If you're like me, trying to learn a new programming technology in your spare time can be difficult. Unless it's part of your immediate responsibilities at work, there's little motivation pushing you to learn. That's how it has been with me and Oracle ADF (Application Development Framework). I know I should learn it, since it appears to be the future direction for creating custom forms and reports against Oracle databases. But my current responsibilties focus on the previous technologies, Oracle Forms and Reports. It's hard finding time and motivation to worry about the future when the present takes up all my energy at work.
I finally decided the only way I'm going to do this is to find a forcing function — something that will prod me off my lazy programmer butt to dive into the wonders of ADF. I realized that this blog could be that forcing function. So I'm going to spend the next few posts poking around in ADF.Caveat: There will probably be things that I do horribly wrong, since I don't know the technology in advance. I'll be trying to learn some new aspect of it for each blog entry. This means that something I blog about might be completely wrong, and I won't find out until a later blog entry.
But, hey, I don't mind making a fool of myself in public, so here goes.
Working with Oracle ADF
First, you need to install the right version of JDeveloper. I am running 10.1.3.3, which I downloaded from Oracle's site. Make sure you get the Studio Edition because the other two editions do not include the ADF components.
For those new to Oracle application development, ADF is a bunch of pieces that integrate into Oracle JDeveloper. There's the underlying Java framework supporting all three layers of the infamous MVC (model-view-controller) architecture, and there's a bunch of ADF wizards to help you start building the pieces. There are also various ADF editors that let you modify the starting blocks created from the ADF wizards.
You start an ADF application the same way you start any application in JDeveloper —with the Create Application wizard. I know a couple ways to launch the Create Application wizard — the easiest is to right-click the Application node at the top of the Application pane (unless you've re-arranged the panes, it's the one in the upper left corner of JDeveloper). The very first option in the right-click menu will be New Application. Click that option, and you will see the wizard pop up:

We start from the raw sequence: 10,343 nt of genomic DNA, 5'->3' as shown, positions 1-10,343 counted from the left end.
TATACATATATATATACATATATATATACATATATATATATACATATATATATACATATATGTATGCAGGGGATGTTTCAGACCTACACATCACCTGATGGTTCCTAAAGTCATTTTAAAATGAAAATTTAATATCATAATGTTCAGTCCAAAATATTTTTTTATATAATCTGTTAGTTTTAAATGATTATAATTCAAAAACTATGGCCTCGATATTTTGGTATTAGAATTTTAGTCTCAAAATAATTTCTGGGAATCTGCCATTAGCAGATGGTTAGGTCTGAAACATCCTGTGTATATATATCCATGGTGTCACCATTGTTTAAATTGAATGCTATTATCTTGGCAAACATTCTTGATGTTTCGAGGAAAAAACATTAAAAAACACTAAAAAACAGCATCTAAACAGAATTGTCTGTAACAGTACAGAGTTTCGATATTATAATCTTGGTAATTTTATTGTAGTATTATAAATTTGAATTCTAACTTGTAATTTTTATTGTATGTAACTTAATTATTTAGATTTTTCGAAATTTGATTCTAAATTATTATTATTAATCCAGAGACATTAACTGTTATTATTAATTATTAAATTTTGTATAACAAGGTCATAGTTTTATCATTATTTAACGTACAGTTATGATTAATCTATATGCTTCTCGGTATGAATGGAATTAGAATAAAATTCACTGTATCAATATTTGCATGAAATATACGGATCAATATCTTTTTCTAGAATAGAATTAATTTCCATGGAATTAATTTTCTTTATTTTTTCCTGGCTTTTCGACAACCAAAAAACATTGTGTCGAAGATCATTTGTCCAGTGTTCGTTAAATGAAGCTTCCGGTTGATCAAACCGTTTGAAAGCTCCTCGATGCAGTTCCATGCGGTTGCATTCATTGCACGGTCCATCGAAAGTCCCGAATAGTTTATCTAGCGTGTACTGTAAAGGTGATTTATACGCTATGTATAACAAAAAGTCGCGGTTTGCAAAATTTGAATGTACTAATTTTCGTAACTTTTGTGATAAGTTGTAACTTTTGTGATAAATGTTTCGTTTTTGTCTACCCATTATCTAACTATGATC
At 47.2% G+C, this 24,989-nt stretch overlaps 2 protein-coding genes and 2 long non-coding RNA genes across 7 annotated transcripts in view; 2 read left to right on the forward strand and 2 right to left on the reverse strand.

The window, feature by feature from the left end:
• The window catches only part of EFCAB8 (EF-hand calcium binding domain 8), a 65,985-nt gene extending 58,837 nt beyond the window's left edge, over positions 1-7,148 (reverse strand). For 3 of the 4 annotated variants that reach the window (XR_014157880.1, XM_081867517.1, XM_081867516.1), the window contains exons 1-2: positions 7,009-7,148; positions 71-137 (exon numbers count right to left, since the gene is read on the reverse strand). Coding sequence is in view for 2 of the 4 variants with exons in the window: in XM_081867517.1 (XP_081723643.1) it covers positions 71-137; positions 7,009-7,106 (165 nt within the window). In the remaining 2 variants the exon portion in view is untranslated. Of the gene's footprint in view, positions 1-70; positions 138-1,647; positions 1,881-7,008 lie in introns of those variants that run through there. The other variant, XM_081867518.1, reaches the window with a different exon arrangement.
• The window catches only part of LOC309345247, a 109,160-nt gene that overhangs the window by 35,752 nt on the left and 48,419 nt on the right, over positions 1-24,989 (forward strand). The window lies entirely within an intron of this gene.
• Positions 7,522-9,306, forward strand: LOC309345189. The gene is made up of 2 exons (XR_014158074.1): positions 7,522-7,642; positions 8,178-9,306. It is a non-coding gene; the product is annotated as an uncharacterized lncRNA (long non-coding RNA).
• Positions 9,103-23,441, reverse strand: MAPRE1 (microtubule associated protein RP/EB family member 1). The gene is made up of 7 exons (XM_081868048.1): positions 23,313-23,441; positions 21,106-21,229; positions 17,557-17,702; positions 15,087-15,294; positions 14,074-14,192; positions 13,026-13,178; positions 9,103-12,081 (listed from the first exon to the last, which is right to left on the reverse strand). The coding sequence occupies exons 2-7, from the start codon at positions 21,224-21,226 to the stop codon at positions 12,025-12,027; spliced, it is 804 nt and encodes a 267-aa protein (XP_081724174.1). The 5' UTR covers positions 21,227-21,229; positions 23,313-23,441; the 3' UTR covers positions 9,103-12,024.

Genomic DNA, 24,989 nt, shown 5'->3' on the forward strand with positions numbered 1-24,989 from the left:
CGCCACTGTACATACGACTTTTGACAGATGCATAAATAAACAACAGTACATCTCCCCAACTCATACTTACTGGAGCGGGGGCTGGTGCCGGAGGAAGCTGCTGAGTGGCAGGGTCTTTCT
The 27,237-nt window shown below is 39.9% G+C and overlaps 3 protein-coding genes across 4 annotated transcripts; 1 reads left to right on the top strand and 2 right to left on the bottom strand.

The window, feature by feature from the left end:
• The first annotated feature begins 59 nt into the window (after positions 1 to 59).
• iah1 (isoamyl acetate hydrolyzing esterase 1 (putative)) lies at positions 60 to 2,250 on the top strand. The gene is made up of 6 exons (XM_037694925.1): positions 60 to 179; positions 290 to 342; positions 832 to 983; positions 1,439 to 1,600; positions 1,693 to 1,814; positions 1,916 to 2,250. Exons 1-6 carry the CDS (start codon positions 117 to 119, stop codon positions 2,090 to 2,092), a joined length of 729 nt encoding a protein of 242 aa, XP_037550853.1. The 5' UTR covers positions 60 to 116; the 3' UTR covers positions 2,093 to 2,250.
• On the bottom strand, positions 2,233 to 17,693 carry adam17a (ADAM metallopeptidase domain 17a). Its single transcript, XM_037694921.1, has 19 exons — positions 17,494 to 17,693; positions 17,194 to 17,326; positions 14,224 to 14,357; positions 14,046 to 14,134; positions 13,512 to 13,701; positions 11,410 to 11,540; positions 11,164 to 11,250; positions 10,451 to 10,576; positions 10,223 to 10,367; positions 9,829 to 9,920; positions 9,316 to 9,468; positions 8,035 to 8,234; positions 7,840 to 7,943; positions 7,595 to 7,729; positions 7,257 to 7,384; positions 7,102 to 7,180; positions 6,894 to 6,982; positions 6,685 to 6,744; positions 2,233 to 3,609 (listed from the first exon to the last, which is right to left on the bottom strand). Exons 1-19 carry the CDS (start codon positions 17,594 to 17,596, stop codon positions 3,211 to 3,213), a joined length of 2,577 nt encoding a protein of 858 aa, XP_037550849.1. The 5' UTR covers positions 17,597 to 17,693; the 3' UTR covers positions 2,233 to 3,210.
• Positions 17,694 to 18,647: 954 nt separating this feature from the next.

Most of the options are pretty self-explanatory — name for your app, location for the files, and the package prefix that JDeveloper should use when creating new classes. The one part that matters for our purposes is the Application Template. You have to pick a template that includes ADF; in this case, I've selected the Web Application that includes support for JSF and ADF BC (ADF Business Components).
When you finish the wizard, it builds two projects in your new app — one for the model and the other for the view-controller. For now, I'll focus on the model; I'll save the view-controller for a future blog post.
In general, I've found JDeveloper works best if you do the database connections before you actually need them. So, before you dive into the rest of the ADF wizards, go to the Connections tab and create your database connection.
Then go back to the Applications tab. Expand your new application tree (if it isn't expanded already) by clicking the little plus sign to the left of it. Now right-click on the Model node in the tree and select New from the pop-up menu. This loads the New Gallery screen. If you selected the Web Application template like I did, you'll see a list something like this:
Open the Business Tier from the left-hand side and then select ADF Business Components. On the right, you'll see the available components. We're going to start by creating an Entity Object to represent a table, so select that option and click OK.
You should get a dialog box where you specify the database connection to use. If you didn't create one earlier, you'd click the New button here. But if you did already create the connection, it should appear in the drop-down list. Select it, and if it's an Oracle database, you can accept the rest of the default settings and click OK. If not, you'll need to tweak the settings to match your connection.